Logistic {stats}R Documentation

The Logistic Distribution


Density, distribution function, quantile function and random generation for the logistic distribution with parameters location and scale.


dlogis(x, location = 0, scale = 1, log = FALSE)
plogis(q, location = 0, scale = 1, lower.tail = TRUE, log.p = FALSE)
qlogis(p, location = 0, scale = 1, lower.tail = TRUE, log.p = FALSE)
rlogis(n, location = 0, scale = 1)


x, q vector of quantiles.
p vector of probabilities.
n number of observations. If length(n) > 1, the length is taken to be the number required.
location, scale location and scale parameters.
log, log.p logical; if TRUE, probabilities p are given as log(p).
lower.tail logical; if TRUE (default), probabilities are P[X <= x], otherwise, P[X > x].


If location or scale are omitted, they assume the default values of 0 and 1 respectively.

The Logistic distribution with location = m and scale = s has distribution function

F(x) = 1 / (1 + exp(-(x-m)/s))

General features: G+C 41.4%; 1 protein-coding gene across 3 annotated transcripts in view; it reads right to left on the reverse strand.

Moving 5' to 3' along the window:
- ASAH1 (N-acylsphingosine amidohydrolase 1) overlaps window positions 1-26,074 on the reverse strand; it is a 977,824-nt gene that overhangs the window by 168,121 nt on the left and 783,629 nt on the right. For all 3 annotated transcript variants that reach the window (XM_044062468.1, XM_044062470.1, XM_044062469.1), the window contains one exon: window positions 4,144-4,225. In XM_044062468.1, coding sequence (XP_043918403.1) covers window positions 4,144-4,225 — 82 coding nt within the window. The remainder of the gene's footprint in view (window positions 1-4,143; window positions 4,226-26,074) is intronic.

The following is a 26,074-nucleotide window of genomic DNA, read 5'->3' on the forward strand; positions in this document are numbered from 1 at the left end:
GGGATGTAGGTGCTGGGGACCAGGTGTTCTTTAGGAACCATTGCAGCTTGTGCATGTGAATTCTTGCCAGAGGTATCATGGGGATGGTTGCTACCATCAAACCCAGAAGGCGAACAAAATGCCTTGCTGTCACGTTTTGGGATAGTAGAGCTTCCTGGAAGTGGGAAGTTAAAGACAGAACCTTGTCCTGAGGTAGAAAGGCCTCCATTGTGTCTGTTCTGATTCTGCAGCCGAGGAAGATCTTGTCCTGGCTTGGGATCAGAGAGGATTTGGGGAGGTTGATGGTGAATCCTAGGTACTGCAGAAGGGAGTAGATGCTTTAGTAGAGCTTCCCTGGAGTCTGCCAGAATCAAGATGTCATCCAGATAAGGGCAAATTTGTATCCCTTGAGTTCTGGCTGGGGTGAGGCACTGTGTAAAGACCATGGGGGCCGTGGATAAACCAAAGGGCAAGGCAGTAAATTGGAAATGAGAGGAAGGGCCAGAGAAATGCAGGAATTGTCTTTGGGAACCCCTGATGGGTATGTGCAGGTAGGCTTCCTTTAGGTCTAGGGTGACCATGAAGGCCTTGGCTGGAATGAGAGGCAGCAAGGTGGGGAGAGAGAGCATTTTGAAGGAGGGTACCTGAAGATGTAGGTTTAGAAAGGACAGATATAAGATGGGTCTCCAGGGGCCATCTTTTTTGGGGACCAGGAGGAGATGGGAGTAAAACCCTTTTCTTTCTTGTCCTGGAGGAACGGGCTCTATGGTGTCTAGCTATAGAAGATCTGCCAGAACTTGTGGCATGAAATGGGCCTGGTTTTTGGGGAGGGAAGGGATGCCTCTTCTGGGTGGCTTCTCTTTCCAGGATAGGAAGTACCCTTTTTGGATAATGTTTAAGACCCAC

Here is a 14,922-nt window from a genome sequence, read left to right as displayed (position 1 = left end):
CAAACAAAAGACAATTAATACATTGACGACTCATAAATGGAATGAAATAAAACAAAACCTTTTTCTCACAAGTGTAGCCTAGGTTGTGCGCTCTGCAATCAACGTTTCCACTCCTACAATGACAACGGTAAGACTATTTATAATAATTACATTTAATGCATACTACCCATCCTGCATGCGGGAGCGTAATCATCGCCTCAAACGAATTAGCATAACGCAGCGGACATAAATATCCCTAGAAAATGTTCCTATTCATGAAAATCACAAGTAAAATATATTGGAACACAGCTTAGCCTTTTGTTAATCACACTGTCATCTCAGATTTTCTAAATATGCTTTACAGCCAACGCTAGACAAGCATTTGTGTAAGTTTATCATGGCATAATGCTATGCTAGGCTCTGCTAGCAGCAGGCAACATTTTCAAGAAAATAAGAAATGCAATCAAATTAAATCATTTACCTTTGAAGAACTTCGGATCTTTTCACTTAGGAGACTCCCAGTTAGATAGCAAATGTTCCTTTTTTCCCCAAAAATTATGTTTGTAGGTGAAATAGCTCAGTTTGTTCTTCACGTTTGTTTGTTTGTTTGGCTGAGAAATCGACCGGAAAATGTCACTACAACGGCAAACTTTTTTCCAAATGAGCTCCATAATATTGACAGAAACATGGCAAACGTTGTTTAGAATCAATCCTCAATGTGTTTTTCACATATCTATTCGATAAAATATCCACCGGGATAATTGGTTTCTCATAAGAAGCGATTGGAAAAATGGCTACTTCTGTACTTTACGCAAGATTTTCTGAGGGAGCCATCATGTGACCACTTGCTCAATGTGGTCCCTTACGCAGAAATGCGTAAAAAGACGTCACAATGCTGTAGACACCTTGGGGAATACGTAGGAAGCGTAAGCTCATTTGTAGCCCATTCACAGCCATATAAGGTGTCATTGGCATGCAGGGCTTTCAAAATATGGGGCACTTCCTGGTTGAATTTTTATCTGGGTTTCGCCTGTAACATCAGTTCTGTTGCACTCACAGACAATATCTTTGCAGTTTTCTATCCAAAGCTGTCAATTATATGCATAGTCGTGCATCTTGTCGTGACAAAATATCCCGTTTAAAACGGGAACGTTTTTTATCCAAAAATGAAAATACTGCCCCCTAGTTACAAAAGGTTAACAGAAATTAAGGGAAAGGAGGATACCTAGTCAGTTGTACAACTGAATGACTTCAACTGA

and density

f(x) = 1/s exp((x-m)/s) (1 + exp((x-m)/s))^-2.

It is a long-tailed distribution with mean m and variance pi^2 /3 s^2.


dlogis gives the density, plogis gives the distribution function, qlogis gives the quantile function, and rlogis generates random deviates.


qlogis(p) is the same as the well known ‘logit’ function, logit(p) = log(p/(1-p)), and plogis(x) has consequently been called the “inverse logit”.

The distribution function is a rescaled hyperbolic tangent, plogis(x) == (1+ tanh(x/2))/2, and it is called sigmoid function in contexts such as neural networks.


[dpr]logis are calculated directly from the definitions.

rlogis uses inversion.


Becker, R. A., Chambers, J. M. and Wilks, A. R. (1988) The New S Language. Wadsworth & Brooks/Cole.

Johnson, N. L., Kotz, S. and Balakrishnan, N. (1995) Continuous Univariate Distributions, volume 2, chapter 23. Wiley, New York.


var(rlogis(4000, 0, s = 5))# approximately (+/- 3)
pi^2/3 * 5^2

[Package stats version 2.5.0 Index]